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In Celebration of Black History
Blog by Under Secretary of Commerce for Intellectual Property and Director of the USPTO David Kappos
Every year, Black History Month provides a golden opportunity for employees of the United States Patent and Trademark Office to remember and honor the invaluable contributions African-Americans have made, and continue to make, to the success of the American Experiment—the proposition, to use President Lincoln’s famous words, “that government of the people, by the people, for the people, shall not perish from the earth.”
Among those to whom we owe our nation’s success are a number of innovative African-Americans who distinguished themselves in the field of intellectual property, even before the American Civil War and Emancipation. Although slaves were prohibited from receiving patents on their inventions in the antebellum period, free black inventors were not. Thomas L. Jennings, born in 1791, was 30 when he received a patent for a dry-cleaning process, making him what historians believe was the first black inventor to receive a patent. Jennings’s income went mostly to his abolitionist activities, and in 1831 he became assistant secretary for the First Annual Convention of the People of Color in Philadelphia.
Judy W. Reed patented a hand-operated machine for kneading and rolling dough. She was the first known African-American woman to obtain a patent. Granville T. Woods invented more than a dozen devices to improve electric railway cars and many more for controlling the flow of electricity. George Washington Carver developed about 100 products made from peanuts, including cosmetics, dyes, paints, plastics, gasoline, and nitroglycerin. Madame C. J. Walker and Marjorie Joyner revolutionized the hair care and cosmetics industry through their innovations.
Since the 1830s, when Anthony Bowen became the first black patent clerk, thousands of African-Americans have served at the USPTO, including Henry Baker, an assistant patent examiner who was dedicated to uncovering and publicizing the contributions of black inventors. Around 1900, the patent office conducted a survey to gather information about black inventors and their inventions. Letters were sent to patent attorneys, company presidents, newspaper editors, and prominent African-Americans. Baker recorded the replies and his research provided the information used to select black inventions for exhibition at the World’s Fair in Chicago and the Southern Exposition in Atlanta.
Today, approximately 22 percent of USPTO employees are African-American. Sometime this year the USPTO will cross an historic threshold, employing more than 1,000 African-American scientists and engineers.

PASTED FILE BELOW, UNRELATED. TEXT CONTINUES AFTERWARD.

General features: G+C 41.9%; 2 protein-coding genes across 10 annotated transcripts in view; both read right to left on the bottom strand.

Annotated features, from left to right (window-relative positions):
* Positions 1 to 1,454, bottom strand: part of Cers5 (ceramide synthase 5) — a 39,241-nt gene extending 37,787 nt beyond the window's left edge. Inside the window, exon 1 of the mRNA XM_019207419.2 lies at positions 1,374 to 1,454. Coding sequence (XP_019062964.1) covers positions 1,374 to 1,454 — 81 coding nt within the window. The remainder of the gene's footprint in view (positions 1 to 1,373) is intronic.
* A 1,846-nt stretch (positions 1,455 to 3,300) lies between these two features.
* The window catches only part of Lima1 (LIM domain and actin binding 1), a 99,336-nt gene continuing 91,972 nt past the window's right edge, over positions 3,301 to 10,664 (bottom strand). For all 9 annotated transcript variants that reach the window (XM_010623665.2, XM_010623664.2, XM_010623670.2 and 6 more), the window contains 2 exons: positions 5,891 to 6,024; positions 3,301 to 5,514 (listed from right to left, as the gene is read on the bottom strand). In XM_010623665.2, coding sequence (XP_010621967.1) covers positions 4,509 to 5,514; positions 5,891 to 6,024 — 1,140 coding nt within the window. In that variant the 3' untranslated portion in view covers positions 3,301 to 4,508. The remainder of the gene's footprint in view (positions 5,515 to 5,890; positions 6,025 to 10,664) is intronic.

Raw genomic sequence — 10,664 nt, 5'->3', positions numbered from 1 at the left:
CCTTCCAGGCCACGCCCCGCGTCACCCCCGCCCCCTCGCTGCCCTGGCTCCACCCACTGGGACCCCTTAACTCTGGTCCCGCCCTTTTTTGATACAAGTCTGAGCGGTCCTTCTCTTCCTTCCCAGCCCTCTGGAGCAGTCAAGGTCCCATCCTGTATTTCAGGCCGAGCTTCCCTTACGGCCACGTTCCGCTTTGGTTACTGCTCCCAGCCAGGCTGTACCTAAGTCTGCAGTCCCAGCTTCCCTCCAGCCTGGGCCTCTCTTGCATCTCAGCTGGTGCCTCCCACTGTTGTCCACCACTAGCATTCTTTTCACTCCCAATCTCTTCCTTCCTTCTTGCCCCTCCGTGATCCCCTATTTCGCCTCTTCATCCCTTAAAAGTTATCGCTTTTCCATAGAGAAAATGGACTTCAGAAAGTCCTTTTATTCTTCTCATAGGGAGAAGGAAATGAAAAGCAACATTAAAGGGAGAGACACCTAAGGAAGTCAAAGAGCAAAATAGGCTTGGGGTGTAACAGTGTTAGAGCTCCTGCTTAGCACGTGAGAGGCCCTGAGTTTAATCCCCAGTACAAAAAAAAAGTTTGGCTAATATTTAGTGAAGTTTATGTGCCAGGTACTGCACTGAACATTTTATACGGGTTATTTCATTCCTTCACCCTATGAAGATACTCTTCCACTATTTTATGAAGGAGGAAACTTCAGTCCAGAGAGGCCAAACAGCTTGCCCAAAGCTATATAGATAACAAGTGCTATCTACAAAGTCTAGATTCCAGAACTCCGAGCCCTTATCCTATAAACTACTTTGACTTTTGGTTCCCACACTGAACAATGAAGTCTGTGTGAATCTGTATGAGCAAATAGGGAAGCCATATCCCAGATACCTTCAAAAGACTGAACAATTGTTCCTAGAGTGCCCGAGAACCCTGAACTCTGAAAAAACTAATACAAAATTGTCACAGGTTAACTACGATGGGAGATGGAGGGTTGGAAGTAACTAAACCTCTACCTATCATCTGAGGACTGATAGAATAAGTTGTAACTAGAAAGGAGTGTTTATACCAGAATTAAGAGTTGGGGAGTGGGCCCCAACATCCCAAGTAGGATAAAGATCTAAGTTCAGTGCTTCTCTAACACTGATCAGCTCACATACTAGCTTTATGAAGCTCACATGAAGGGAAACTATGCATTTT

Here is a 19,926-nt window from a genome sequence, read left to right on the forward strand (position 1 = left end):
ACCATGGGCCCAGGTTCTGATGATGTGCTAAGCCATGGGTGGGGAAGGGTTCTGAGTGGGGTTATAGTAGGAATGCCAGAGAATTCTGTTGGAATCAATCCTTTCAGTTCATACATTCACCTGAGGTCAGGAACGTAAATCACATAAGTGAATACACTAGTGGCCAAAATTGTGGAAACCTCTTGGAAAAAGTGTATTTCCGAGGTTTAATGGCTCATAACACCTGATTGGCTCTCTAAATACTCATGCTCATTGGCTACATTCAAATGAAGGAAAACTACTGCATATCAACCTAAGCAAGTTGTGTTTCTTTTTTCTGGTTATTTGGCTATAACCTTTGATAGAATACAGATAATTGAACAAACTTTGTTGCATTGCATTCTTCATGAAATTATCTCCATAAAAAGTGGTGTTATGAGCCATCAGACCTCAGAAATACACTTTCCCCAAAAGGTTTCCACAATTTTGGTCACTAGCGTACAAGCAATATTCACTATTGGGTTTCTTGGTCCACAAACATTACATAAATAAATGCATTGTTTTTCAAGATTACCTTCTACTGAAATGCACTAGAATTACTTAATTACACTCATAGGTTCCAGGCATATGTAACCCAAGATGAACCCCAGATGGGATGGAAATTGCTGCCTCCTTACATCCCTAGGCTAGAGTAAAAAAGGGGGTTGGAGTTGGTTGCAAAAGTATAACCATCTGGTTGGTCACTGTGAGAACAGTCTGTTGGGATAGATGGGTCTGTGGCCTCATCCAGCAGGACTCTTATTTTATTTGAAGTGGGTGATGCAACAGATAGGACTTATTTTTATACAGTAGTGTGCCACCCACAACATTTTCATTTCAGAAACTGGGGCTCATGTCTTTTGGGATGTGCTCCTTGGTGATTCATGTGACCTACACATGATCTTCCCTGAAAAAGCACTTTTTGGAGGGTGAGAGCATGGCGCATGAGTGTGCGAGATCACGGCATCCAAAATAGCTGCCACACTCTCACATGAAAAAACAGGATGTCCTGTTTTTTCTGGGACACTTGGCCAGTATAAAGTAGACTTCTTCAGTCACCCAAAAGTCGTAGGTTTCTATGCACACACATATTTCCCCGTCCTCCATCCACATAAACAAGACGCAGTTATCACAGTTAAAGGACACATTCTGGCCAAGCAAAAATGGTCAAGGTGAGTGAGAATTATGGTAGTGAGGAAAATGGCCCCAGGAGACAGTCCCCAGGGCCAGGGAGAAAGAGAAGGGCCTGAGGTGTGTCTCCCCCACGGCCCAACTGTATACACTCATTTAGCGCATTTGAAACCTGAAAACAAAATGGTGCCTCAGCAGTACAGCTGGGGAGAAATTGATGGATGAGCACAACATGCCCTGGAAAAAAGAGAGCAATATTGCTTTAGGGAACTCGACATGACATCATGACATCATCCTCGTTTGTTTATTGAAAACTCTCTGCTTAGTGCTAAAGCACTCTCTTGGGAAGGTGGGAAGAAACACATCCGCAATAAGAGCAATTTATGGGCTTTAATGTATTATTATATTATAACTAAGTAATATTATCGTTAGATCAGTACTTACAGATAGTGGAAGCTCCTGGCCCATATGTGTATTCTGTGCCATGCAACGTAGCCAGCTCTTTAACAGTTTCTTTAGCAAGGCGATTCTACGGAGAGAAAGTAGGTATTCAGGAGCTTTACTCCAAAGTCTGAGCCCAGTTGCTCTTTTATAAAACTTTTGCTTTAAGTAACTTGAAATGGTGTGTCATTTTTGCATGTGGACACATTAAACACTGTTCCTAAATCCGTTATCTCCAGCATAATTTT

One of these truly exceptional employees is Patricia Carter Sluby: a freelance writer, registered patent agent, lecturer, past president of the National Intellectual Property Law Association, and a former primary patent examiner. She received a Bachelor of Science in chemistry from Virginia Union University, pursued graduate studies at Fisk and American universities, and worked as a chemist at the Radiocarbon Dating Laboratory of the U.S. Geological Survey before becoming a patent examiner in the fields of chemistry and chemical engineering. From 1979 to 1980, while Patricia was a Science and Technology Fellow for the Commerce Department, she drafted a bill (H.R. 6735) on the staff of the U.S. House of Representatives’ Domestic Monetary Policy Subcommittee. She was also a technical advisor on the independent film, From Dreams to Reality: A Tribute to Minority Inventors, and has received numerous awards, including the Norbert Rillieux Presidential Award from the National Patent Law Association, the Employee of the Year award from the Commerce Department for her outstanding contributions to Minority Enterprise, the USPTO’s Equal Employment Opportunity Award, and the Bronze Medal Award for superior government service.
As a primary patent examiner, Patricia was surprised to learn of the contributions and improvements that African-American inventions have made in every field of endeavor, and of their ubiquitous impact on our way of life. Her books—The Inventive Spirit of African Americans: Patented Ingenuity and Creativity and Inventions: The Genius of Afro-Americans and Women in the United States and Their Patents—chronicle these accomplishments and pay homage to the inventive spirit, creativity, and entrepreneurship of countless African-Americans.
Last Thursday, thanks to the superb efforts of the USPTO's Black History Month Planning Committee, our staff celebrated the achievements of remarkable African-American women like Madame C.J. Walker, Zora Neal Hurston, Gwendolyn Brooks, Bessie Coleman and, of course, Rosa Parks, all of whom played such an immensely important role in American history and culture. Innovation and greatness cannot happen without a firm and principled commitment to diversity and opportunity—a self-evident truth for the USPTO, as well as our nation.